Why You Need A VPN (And How To Choose One)

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Why You Need A VPN (And How To Choose One)
Image: iStock

You might know what a virtual private network (VPN) is, but the odds of you actually using one are low. You really should be using a VPN — ultimately, you may end up seeing it as just as vital as your internet connection. We’ll tell you why, explain how to choose a VPN provider and list five that are worth considering.

When we took a look at your five favourite VPN service providers, we noticed a few things. First, being the “best” is big business for VPN providers, and they’ll fight hard to be identified as one of them. Secondly, there are so many VPN providers that it’s difficult to choose a really good one. VPNs are not all created equally, and in this post, we’re going to look at what a VPN is, why you want one, and how to pick the best one for you. Let’s get started.

What Is A VPN?

Put simply, a virtual private network is a group of computers (or discrete networks) connected together through over a public network — namely, the internet. Businesses use VPNs to connect remote data centres. Individuals can use VPNs to get access to network resources when they’re not physically on the same LAN (local area network), or as a method for securing and encrypting their communications when they’re using an untrusted public network. Photo by Pavel Ignatov (Shutterstock).

When you connect to a VPN, you launch a VPN client on your computer (or click a link on a special website), log in with your credentials, and your computer exchanges trusted keys with a remote server. Once both computers have verified each other’s identity, all of your internet communication is encrypted and secured from eavesdropping.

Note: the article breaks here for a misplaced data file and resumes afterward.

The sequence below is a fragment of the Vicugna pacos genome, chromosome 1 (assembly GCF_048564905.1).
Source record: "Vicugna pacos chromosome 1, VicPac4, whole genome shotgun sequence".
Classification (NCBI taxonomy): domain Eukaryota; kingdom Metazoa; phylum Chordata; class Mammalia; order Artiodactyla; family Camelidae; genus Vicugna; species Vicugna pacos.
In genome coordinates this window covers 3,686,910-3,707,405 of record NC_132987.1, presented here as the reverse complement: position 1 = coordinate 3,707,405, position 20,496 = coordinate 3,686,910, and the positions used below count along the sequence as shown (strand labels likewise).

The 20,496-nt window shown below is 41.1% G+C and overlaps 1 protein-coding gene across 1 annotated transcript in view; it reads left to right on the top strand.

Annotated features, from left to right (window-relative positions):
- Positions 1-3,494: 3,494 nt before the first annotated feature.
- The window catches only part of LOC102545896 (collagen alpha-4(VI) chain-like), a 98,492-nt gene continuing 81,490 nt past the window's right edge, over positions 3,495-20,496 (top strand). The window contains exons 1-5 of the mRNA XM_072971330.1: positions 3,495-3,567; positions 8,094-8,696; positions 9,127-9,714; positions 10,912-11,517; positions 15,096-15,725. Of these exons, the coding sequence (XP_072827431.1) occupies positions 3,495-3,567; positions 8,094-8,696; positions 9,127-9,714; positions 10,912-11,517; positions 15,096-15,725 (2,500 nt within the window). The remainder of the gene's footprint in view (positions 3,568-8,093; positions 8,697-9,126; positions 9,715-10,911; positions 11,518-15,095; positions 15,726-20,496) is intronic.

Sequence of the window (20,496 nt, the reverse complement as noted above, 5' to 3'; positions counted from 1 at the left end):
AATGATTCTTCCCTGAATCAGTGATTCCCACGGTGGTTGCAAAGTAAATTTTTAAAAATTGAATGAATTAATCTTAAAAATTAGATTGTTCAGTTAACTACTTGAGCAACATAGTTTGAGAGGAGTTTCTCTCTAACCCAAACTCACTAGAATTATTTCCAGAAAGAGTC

The most important thing you need to know about a VPN: It secures your computer’s internet connection to guarantee that all of the data you’re sending and receiving is encrypted and safe from prying eyes.

Whether the VPNs you’re familiar with are the ones offered by your school or business to help you work in remote locations or the options you pay to get you watch your favourite shows in another country as they air, they are all doing the same thing. For much more detail on what VPNs are, how they work, and how they are used, check out this How Stuff Works article.

Why You Need A VPN

A VPN alone is simply a way to bolster your security and access resources on a network you’re not physically connected to. What you choose to do with a VPN is a different story. Typically, VPN users fall into a number of separate categories:

  • The worker/student. Generally uses a VPN service provided by their company or school to access resources on their corporate network when they’re at home or travelling. As well as securing network resources, when using airport or cafe WI-Fi hotspots, the VPN helps ensure no-one is snooping on their connection. In most cases, this person already has a free VPN service provided to them, so they’re not usually shopping around. Photo by Ed Yourdon.
  • The downloader. Whether they’re downloading legally or illegally, this person doesn’t want to end up on some media company’s hitlist. Better safe than trying to defend yourself in court or paying a massive fine for something you may or may not have even done, right?
  • The privacy-minded security advocate. Whether they’re a in a strictly monitored environment or a completely free and open one, this person uses VPN services to keep their communications secure and encrypted and away from prying eyes whether they’re at home or abroad. To them, unsecured connections mean someone is potentially reading what you say.